Wednesday, June 26, 2013

Census Bureau announces 10 new NAC members

Census Bureau Announces New Members of its National Advisory Committee on Racial, Ethnic and Other Populations

(Notably, Multiracial scholar, Ann Morning, is one of the new members!)

Sunday, April 14, 2013

Request for Nominations of Members To Serve on the National Advisory Committee on Racial, Ethnic, and Other Populations

The Census Bureau has recently posted a Request for Nominations of Members to Serve on the National Advisory Committee (NAC) on Racial, Ethnic, and Other Populations in the Federal Register. As I mentioned in a previous post, the Census Bureau will be looking for approximately nine new members, to replace members who have either completed their terms or resigned.  Nominations are due by May 13, 2013.  

Note that the NAC also seeks to include people with expertise and community connections related to "other" underrepresented or undercounted populations, not only racial and ethnic populations.  

Here's some key information from the announcement.  

"The Committee aims to have a balanced representation among its members, considering such factors as geography, age, gender, race, ethnicity, technical expertise, community involvement, knowledge of hard to count populations, and familiarity with Census Bureau programs and/or activities. The Committee will include a minimum three members with expertise on or with experience representing each of the following populations: African American; American Indian and Alaska Native; Asian; Hispanic; and Native Hawaiian and Other Pacific Islanders. The Committee aims to include members from diverse backgrounds, including state, local and tribal governments, academia, research, national and community-based organizations, and the private sector."

"Please submit nominations to Jeri Green, Chief, Office of External Engagement, U.S. Census Bureau, Room 8H182, 4600 Silver Hill Road, Washington, DC 20233. Nominations also may be submitted by fax at 301-763-8609, or by email to and"

"Individuals, groups, and/or organizations may submit nominations on behalf of candidates. A summary of the candidate's qualifications (resumé or curriculum vitae) must be included along with the nomination letter. Nominees must be able to actively participate in the tasks of the Advisory Committee, including, but not limited to regular meeting attendance, committee meeting discussant responsibilities, review of materials, as well as participation in conference calls, webinars, working groups, and/or special committee activities."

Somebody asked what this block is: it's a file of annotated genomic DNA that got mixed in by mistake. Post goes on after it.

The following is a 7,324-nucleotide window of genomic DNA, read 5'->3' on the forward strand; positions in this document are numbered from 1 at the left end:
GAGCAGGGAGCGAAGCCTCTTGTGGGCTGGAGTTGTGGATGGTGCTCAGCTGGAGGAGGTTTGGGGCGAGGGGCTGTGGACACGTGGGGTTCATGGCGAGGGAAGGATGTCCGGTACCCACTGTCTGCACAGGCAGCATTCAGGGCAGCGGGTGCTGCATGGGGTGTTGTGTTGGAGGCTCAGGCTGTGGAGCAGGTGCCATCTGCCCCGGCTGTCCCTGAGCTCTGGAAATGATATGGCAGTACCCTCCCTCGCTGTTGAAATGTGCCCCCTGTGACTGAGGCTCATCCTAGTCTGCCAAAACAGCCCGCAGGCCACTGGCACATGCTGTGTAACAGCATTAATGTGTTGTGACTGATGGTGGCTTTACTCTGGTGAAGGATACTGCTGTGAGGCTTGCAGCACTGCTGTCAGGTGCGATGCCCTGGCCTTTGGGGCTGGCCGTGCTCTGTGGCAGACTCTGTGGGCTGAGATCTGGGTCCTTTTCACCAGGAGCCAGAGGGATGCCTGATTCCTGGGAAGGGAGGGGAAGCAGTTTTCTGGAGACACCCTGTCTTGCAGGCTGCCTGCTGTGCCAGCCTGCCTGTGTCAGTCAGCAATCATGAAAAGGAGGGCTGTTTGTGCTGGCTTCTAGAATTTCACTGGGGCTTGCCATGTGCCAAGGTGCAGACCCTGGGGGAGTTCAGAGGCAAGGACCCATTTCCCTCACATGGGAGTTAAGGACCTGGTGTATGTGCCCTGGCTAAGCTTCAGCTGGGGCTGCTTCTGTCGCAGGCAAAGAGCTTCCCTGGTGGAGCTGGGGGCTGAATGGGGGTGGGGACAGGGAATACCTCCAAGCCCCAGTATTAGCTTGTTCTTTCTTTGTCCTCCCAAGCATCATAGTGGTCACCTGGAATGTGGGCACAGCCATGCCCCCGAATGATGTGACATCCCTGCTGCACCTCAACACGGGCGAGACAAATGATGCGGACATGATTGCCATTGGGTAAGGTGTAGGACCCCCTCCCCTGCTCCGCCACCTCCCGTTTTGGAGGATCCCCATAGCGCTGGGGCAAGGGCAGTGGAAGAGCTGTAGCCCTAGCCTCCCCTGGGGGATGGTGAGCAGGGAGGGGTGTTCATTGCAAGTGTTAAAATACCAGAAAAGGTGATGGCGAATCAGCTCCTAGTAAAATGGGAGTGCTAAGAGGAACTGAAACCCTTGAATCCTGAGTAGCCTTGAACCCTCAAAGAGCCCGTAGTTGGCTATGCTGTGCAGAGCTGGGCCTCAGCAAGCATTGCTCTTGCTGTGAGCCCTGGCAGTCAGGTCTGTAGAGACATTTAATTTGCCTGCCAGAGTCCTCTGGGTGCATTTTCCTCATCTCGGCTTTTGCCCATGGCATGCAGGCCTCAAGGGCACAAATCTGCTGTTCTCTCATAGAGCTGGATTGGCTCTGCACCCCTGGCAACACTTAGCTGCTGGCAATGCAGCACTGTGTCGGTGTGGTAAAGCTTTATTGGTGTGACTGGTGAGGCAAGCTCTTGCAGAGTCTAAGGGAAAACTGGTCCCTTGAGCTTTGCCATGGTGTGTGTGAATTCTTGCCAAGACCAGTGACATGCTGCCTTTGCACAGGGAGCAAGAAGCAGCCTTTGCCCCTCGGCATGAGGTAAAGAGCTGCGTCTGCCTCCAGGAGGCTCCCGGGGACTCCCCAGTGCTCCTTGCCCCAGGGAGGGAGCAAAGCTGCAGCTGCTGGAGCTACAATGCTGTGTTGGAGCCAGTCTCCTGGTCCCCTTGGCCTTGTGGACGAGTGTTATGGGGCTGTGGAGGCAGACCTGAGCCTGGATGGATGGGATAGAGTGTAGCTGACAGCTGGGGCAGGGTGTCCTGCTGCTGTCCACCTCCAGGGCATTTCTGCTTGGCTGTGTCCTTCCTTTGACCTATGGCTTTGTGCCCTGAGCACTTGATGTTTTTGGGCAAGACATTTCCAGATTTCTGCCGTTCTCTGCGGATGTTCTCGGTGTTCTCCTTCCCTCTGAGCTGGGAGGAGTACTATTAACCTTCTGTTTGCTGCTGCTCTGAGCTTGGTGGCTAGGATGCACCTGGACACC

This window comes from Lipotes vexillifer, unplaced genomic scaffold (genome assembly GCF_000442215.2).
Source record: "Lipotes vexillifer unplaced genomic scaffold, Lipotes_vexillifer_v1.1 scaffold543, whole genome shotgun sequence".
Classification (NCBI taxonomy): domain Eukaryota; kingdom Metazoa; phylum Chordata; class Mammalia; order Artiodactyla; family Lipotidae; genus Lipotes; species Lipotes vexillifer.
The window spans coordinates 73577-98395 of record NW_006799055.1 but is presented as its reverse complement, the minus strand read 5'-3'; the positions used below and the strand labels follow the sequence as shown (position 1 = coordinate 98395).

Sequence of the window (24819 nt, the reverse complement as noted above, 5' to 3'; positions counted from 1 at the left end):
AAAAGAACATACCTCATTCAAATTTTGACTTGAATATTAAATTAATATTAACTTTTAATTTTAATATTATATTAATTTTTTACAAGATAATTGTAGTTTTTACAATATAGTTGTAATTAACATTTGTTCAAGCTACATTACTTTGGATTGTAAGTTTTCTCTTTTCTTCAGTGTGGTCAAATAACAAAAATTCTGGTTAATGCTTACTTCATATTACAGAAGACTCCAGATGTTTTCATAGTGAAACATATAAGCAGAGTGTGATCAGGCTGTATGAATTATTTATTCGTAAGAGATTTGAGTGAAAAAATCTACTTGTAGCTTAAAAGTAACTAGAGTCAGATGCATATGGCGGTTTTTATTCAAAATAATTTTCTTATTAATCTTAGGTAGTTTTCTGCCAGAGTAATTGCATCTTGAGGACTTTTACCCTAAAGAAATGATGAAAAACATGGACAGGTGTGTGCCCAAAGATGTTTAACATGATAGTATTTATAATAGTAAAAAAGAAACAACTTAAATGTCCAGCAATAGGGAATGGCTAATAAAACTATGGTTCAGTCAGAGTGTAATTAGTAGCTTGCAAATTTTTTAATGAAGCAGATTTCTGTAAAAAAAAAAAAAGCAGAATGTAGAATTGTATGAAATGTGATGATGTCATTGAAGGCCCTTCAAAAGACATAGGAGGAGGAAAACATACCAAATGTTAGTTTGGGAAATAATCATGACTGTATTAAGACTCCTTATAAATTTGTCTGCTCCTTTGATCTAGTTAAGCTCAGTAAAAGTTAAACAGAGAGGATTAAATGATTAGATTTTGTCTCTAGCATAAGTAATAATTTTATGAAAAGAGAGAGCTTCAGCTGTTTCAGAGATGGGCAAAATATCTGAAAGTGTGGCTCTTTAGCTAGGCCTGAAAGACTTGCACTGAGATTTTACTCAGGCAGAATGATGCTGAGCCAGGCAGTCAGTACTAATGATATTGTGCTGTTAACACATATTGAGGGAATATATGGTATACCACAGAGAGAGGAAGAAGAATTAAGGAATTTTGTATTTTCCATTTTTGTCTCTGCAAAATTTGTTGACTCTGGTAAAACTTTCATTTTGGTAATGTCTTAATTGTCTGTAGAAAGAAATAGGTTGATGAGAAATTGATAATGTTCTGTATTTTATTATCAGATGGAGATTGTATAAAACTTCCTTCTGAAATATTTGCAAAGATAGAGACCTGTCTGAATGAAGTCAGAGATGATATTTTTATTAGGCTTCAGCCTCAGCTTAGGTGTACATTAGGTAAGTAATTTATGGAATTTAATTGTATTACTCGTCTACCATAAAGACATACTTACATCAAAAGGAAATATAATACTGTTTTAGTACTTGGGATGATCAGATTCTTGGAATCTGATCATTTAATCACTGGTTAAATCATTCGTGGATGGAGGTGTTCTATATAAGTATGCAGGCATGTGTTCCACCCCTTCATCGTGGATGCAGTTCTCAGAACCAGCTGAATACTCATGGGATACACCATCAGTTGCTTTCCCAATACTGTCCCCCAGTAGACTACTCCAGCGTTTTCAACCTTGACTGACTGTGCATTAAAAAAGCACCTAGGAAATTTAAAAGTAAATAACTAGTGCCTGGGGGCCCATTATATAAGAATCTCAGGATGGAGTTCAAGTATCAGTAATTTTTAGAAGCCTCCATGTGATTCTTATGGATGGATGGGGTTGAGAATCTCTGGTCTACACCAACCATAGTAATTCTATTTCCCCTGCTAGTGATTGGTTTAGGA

Tuesday, March 26, 2013

Interviewed by Steve Riley of

In January 2013, my colleague Steven F. Riley interviewed me for his website,  If you're interested in learning a bit more about me, my role on the NAC, and some of my other work, you can check out the interview here:

A Conversation with Eric Hamako

Steve's done an immense amount of work gathering, organizing, and commenting on a wide and deep body of articles and other resources.  If you haven't checked out, I definitely recommend it -- it's a tremendous resource!

Sunday, March 24, 2013

Who will benefit from AR-TPD "cost-savings"?

Reflecting on the second NAC in-person meeting and a few brief discussions about the use of Administrative Records and Third Party Data (AR-TPD), I was reminded of an old saying, which I’ll paraphrase:

“There’s never been a time-saving device that’s created a minute of leisure.”**

My interpretation of that saying is this: Lots of technological advancements are advertised as doing menial work, so that we have more time for relaxing or doing more meaningful work.  But that’s rarely what actually happens.  For example, at my job, I have a computer and it’s frustratingly slow sometimes.  In those moments, I think, “Gah!  If only I had a faster computer, I could be done with this work faster!”  And that’s true.  But if I had a faster computer and finished my work faster, what would happen?  Would my boss say, “You finished that right quick, guess you’re done for the day!”  

Probably not.  

A faster computer wouldn’t create more leisure time for me -- it would just create more time for me to do what I already do: work.  Because that’s what “time-saving devices” are really for: getting us to do more work, not allowing us to do the same amount of work and then having some time off.  

And when I think about the use of Administrative Records and Third-Party Data for the Census 2020, I have similar concerns.  Bear with me here.